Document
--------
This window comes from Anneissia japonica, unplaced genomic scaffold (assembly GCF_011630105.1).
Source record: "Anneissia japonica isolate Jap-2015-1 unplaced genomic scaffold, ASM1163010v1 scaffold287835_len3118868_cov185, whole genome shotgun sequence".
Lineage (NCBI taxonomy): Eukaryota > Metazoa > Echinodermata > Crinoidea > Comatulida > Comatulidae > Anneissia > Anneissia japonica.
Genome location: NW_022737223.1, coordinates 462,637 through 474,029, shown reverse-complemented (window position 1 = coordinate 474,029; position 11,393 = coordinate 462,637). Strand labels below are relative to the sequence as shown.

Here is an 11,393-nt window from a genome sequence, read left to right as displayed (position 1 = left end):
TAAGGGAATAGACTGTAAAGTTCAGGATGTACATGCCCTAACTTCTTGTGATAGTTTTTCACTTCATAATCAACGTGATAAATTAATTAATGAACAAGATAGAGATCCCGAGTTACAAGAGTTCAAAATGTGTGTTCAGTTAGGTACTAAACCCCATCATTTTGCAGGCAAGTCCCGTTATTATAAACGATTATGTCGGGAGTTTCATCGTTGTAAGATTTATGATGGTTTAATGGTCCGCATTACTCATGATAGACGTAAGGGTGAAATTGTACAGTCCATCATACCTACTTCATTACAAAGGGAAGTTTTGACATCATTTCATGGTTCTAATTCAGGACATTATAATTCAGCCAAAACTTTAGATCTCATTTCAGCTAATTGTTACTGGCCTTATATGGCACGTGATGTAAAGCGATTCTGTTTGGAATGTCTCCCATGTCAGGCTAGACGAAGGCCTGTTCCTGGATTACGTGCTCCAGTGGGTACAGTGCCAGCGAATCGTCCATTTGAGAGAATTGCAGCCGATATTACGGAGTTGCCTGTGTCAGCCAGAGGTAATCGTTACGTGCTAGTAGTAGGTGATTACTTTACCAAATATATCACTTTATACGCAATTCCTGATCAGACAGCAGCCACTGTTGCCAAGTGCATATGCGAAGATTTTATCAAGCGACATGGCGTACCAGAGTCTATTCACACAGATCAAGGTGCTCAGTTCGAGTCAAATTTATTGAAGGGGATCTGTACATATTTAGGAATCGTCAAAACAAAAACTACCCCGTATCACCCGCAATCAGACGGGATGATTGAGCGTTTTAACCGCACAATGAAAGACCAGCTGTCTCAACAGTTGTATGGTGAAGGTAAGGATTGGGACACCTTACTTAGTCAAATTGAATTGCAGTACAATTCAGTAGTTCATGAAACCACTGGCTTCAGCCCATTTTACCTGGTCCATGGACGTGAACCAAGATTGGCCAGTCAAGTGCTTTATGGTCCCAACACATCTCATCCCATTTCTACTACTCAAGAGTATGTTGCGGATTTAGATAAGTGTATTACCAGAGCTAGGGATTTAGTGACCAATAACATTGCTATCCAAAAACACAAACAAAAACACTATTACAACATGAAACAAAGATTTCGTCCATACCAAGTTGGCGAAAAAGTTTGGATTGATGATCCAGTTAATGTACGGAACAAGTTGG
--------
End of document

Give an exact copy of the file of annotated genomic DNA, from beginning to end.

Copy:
This window comes from Anneissia japonica, unplaced genomic scaffold (assembly GCF_011630105.1).
Source record: "Anneissia japonica isolate Jap-2015-1 unplaced genomic scaffold, ASM1163010v1 scaffold287835_len3118868_cov185, whole genome shotgun sequence".
Lineage (NCBI taxonomy): Eukaryota > Metazoa > Echinodermata > Crinoidea > Comatulida > Comatulidae > Anneissia > Anneissia japonica.
Genome location: NW_022737223.1, coordinates 462,637 through 474,029, shown reverse-complemented (window position 1 = coordinate 474,029; position 11,393 = coordinate 462,637). Strand labels below are relative to the sequence as shown.

Here is an 11,393-nt window from a genome sequence, read left to right as displayed (position 1 = left end):
TAAGGGAATAGACTGTAAAGTTCAGGATGTACATGCCCTAACTTCTTGTGATAGTTTTTCACTTCATAATCAACGTGATAAATTAATTAATGAACAAGATAGAGATCCCGAGTTACAAGAGTTCAAAATGTGTGTTCAGTTAGGTACTAAACCCCATCATTTTGCAGGCAAGTCCCGTTATTATAAACGATTATGTCGGGAGTTTCATCGTTGTAAGATTTATGATGGTTTAATGGTCCGCATTACTCATGATAGACGTAAGGGTGAAATTGTACAGTCCATCATACCTACTTCATTACAAAGGGAAGTTTTGACATCATTTCATGGTTCTAATTCAGGACATTATAATTCAGCCAAAACTTTAGATCTCATTTCAGCTAATTGTTACTGGCCTTATATGGCACGTGATGTAAAGCGATTCTGTTTGGAATGTCTCCCATGTCAGGCTAGACGAAGGCCTGTTCCTGGATTACGTGCTCCAGTGGGTACAGTGCCAGCGAATCGTCCATTTGAGAGAATTGCAGCCGATATTACGGAGTTGCCTGTGTCAGCCAGAGGTAATCGTTACGTGCTAGTAGTAGGTGATTACTTTACCAAATATATCACTTTATACGCAATTCCTGATCAGACAGCAGCCACTGTTGCCAAGTGCATATGCGAAGATTTTATCAAGCGACATGGCGTACCAGAGTCTATTCACACAGATCAAGGTGCTCAGTTCGAGTCAAATTTATTGAAGGGGATCTGTACATATTTAGGAATCGTCAAAACAAAAACTACCCCGTATCACCCGCAATCAGACGGGATGATTGAGCGTTTTAACCGCACAATGAAAGACCAGCTGTCTCAACAGTTGTATGGTGAAGGTAAGGATTGGGACACCTTACTTAGTCAAATTGAATTGCAGTACAATTCAGTAGTTCATGAAACCACTGGCTTCAGCCCATTTTACCTGGTCCATGGACGTGAACCAAGATTGGCCAGTCAAGTGCTTTATGGTCCCAACACATCTCATCCCATTTCTACTACTCAAGAGTATGTTGCGGATTTAGATAAGTGTATTACCAGAGCTAGGGATTTAGTGACCAATAACATTGCTATCCAAAAACACAAACAAAAACACTATTACAACATGAAACAAAGATTTCGTCCATACCAAGTTGGCGAAAAAGTTTGGATTGATGATCCAGTTAATGTACGGAACAAGTTGG